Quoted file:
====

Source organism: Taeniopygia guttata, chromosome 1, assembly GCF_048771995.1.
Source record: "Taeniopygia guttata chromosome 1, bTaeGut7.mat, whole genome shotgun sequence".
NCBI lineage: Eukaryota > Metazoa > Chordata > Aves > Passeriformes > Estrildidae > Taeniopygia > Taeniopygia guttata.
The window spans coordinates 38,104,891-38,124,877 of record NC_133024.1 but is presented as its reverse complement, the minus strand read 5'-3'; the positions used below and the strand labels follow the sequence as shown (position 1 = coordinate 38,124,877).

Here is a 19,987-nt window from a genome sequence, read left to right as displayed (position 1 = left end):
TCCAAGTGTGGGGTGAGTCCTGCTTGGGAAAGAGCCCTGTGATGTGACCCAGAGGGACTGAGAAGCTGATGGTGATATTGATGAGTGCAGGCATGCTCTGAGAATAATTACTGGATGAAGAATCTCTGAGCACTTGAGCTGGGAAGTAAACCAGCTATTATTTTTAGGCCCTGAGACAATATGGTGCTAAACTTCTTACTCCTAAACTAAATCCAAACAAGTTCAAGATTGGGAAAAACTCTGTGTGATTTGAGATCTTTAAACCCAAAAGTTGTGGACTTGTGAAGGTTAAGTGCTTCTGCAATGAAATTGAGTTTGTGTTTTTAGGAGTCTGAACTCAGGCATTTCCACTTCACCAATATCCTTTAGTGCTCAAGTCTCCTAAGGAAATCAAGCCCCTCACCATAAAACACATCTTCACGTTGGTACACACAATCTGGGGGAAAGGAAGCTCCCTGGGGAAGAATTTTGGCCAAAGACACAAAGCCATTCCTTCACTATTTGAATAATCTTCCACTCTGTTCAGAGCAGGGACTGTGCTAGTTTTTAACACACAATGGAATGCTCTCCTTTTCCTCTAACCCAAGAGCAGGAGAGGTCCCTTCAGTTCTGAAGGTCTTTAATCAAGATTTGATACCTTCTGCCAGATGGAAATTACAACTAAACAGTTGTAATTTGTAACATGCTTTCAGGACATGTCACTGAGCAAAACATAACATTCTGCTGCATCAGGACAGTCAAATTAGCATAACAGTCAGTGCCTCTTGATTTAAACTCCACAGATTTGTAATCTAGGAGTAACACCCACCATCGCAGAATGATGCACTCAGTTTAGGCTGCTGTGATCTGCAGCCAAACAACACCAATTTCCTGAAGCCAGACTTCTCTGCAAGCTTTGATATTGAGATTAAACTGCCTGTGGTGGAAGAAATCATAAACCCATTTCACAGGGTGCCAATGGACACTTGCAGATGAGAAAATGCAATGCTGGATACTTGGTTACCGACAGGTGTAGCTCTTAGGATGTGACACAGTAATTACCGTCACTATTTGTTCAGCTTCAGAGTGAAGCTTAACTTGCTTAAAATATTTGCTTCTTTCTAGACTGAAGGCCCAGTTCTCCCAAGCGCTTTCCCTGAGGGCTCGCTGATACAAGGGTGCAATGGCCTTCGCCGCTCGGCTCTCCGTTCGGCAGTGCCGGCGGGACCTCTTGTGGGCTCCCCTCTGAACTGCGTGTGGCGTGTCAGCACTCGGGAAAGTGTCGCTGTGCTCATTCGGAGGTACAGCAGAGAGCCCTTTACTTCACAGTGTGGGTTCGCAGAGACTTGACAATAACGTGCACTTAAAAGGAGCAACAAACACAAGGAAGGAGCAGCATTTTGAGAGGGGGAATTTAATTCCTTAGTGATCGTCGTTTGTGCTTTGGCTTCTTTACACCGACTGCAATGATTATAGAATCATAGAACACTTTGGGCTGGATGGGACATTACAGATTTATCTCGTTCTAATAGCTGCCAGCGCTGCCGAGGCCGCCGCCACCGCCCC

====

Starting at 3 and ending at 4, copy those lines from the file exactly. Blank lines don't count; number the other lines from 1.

NCBI lineage: Eukaryota > Metazoa > Chordata > Aves > Passeriformes > Estrildidae > Taeniopygia > Taeniopygia guttata.
The window spans coordinates 38,104,891-38,124,877 of record NC_133024.1 but is presented as its reverse complement, the minus strand read 5'-3'; the positions used below and the strand labels follow the sequence as shown (position 1 = coordinate 38,124,877).